Undivided Attention - Fox Family painting by Bonnie Marris Published as a giclee canvas limited edition in 2 sizes from the original painting.
Undivided Attention by Bonnie Marris
With a legendary reputation for intelligence and cunning, the extraordinary family structure of the red fox is often overlooked. “What would it be like to quietly sneak up on the site of a fox’s den and see the pack unbothered, just being foxes?” says Bonnie Marris. “I wanted people to see this side, the side that keeps a troop of foxes strong and tight.”
Casual time is not much different from that of wolves on a summer afternoon or with our own families for that matter. A den dug in the roots of trees can last for decades. The matriarchal vixen presides over and monitors the play of this year’s of brood of kits. On this is a peaceful afternoon the only things disturbing this family is the buzzing of mosquitoes around their ears.
There is a magic affinity between Bonnie and the wild animals she paints. Collectors’ gravitate to her work because it stirs these emotions in them as well. Marris’ "Undivided Attention" is available in two Fine Art Edition sizes, each capturing the passion and joy of her original painting.
Sizing and Pricing:
Greenwich Workshop Fine Art Giclée Canvas: limited to 45 s/n. 27"w x 21"h. Issue price: $550
Greenwich Workshop Fine Art Giclée Canvas: limited to 15 s/n. 33"w x 26"h. Issue Price $850
Please call Ashley's Art Gallery for questions or to order.
About Bonnie Marris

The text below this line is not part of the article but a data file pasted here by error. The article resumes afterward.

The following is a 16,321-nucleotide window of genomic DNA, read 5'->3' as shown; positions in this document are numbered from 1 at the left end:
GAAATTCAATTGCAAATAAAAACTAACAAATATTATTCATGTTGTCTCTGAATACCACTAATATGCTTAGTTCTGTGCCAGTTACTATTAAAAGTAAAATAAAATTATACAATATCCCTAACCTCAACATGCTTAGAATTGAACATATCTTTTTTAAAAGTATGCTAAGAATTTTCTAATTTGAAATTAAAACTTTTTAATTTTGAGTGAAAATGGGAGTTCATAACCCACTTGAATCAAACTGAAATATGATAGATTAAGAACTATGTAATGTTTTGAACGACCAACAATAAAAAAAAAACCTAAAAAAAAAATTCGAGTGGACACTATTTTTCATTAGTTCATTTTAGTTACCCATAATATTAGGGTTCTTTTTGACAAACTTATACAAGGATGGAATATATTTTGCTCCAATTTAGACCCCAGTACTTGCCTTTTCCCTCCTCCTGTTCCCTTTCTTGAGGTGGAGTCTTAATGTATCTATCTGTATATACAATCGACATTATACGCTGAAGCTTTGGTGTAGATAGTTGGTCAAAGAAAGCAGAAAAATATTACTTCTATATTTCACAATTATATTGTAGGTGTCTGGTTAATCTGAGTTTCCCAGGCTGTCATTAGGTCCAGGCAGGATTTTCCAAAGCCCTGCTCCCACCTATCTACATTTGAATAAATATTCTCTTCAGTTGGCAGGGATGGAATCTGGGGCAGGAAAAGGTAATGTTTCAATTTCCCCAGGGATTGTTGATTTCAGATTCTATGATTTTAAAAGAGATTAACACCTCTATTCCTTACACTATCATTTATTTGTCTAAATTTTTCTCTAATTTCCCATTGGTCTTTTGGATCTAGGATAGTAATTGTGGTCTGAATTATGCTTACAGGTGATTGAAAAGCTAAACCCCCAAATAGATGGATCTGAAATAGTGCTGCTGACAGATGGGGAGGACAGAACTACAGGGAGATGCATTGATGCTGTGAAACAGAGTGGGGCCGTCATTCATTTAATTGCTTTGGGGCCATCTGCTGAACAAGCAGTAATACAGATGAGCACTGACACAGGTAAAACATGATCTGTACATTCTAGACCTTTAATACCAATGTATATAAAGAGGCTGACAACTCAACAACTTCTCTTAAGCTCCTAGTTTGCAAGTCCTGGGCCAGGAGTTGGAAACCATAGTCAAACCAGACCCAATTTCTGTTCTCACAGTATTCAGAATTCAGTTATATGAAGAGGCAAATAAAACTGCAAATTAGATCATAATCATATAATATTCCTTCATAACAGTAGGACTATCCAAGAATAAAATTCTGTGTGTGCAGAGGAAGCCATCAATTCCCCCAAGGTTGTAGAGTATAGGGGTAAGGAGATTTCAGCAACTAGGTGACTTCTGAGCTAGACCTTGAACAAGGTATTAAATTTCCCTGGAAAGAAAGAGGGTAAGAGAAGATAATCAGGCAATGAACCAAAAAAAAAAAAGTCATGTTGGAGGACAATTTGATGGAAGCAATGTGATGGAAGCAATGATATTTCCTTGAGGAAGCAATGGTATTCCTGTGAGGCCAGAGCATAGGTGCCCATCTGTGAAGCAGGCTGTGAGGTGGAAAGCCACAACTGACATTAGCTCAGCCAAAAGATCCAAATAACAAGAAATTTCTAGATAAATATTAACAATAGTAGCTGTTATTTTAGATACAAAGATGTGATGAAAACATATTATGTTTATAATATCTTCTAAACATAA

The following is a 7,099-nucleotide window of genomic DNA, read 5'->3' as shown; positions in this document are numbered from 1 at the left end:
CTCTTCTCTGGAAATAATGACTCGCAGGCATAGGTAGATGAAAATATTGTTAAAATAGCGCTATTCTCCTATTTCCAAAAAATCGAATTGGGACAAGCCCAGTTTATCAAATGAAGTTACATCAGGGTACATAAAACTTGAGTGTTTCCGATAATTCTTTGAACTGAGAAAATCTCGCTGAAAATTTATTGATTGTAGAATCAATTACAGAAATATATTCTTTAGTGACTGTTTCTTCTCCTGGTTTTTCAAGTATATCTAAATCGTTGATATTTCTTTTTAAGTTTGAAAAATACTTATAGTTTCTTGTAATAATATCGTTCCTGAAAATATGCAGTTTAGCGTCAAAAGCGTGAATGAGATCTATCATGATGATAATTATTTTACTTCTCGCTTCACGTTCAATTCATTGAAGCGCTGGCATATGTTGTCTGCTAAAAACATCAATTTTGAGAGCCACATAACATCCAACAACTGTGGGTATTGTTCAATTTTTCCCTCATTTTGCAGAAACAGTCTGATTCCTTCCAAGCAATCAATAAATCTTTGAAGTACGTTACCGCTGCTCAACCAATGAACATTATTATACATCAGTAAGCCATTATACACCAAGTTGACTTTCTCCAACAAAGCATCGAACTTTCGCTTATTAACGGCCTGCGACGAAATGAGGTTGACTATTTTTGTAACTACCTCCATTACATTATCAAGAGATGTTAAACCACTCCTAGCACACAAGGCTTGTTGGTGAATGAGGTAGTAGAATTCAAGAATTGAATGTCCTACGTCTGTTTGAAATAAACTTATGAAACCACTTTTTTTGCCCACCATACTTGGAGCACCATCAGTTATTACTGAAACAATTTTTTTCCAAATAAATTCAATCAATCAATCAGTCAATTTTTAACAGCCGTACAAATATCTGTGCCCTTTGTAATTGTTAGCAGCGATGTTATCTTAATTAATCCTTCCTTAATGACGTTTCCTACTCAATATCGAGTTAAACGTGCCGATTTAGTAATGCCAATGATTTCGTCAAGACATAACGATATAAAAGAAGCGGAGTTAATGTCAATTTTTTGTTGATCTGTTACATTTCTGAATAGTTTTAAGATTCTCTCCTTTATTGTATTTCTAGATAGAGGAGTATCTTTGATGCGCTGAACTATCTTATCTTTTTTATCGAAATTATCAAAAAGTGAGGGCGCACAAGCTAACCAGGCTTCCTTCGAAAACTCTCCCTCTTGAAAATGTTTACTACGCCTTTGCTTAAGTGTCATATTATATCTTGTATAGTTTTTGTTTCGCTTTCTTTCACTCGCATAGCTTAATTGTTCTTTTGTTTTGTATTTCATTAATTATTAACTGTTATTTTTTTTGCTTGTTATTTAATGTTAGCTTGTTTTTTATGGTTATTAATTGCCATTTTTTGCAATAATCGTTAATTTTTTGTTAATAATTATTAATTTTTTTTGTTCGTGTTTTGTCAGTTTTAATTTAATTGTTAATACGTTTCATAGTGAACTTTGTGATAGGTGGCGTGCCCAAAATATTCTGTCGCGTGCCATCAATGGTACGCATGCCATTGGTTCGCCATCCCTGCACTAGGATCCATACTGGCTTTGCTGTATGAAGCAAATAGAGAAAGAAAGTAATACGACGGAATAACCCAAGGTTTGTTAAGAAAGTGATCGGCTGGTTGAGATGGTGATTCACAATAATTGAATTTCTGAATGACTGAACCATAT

Bonnie Marris has taken an unusual path into art; she developed her talent by portraying animals “from the inside out.” While she was a student at Michigan State University, Bonnie illustrated several major books. One volume she worked on was a leading expert’s mammalogy text that contained several hundred drawings and detail studies. This massive project attracted the attention of noted zoologist George Schaller, who invited Bonnie to prepare the art for posters that would support his worldwide rare animal relief programs. Beyond academic training and emotional involvement, art requires another element for which there is no substitute: experience. Each year, Bonnie makes two major trips, and countless smaller ones, to observe and learn about the wildlife she loves. In 1980, one such voyage took her to Alaska, where she lived in the wilderness for six months. She recounts, “To get into a natural environment and see the animals on their own terms is as important as knowing the animals themselves. For instance, gray wolves on the tundra—the vast, vast tundra with the wind and other forces of nature at their most extreme—that’s what makes them what they are. To stand not far from a grizzly that is so overpowering, so beautiful and so large . . . to watch it pull up a small tree with a swipe of its paw and just a few minutes later see it delicately picking blueberries with its black lips. . . Alaska changed me; it gave me the biggest incentive to paint and increased my interest in the predators: the cats, bears, coyotes, wolves and foxes. They exist on so many levels. Their moods show in their eyes and we can learn so much from them.”